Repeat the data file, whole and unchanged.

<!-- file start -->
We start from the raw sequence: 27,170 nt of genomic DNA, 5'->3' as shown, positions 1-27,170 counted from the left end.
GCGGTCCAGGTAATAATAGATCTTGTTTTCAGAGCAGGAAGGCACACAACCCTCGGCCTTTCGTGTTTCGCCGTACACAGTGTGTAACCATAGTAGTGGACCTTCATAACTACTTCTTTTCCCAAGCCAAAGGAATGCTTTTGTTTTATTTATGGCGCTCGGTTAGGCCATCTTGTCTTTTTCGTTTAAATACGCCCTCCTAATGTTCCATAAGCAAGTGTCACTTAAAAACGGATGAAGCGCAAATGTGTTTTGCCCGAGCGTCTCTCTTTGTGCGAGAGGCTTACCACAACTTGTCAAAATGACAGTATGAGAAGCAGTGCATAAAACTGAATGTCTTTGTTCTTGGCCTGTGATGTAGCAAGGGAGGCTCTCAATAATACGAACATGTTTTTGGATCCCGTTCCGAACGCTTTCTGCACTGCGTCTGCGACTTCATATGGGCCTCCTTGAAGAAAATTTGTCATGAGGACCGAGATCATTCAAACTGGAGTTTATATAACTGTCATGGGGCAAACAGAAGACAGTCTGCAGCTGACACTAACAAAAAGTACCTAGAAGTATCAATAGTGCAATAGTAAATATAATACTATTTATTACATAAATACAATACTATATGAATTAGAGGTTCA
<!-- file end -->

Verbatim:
We start from the raw sequence: 27,170 nt of genomic DNA, 5'->3' as shown, positions 1-27,170 counted from the left end.
GCGGTCCAGGTAATAATAGATCTTGTTTTCAGAGCAGGAAGGCACACAACCCTCGGCCTTTCGTGTTTCGCCGTACACAGTGTGTAACCATAGTAGTGGACCTTCATAACTACTTCTTTTCCCAAGCCAAAGGAATGCTTTTGTTTTATTTATGGCGCTCGGTTAGGCCATCTTGTCTTTTTCGTTTAAATACGCCCTCCTAATGTTCCATAAGCAAGTGTCACTTAAAAACGGATGAAGCGCAAATGTGTTTTGCCCGAGCGTCTCTCTTTGTGCGAGAGGCTTACCACAACTTGTCAAAATGACAGTATGAGAAGCAGTGCATAAAACTGAATGTCTTTGTTCTTGGCCTGTGATGTAGCAAGGGAGGCTCTCAATAATACGAACATGTTTTTGGATCCCGTTCCGAACGCTTTCTGCACTGCGTCTGCGACTTCATATGGGCCTCCTTGAAGAAAATTTGTCATGAGGACCGAGATCATTCAAACTGGAGTTTATATAACTGTCATGGGGCAAACAGAAGACAGTCTGCAGCTGACACTAACAAAAAGTACCTAGAAGTATCAATAGTGCAATAGTAAATATAATACTATTTATTACATAAATACAATACTATATGAATTAGAGGTTCA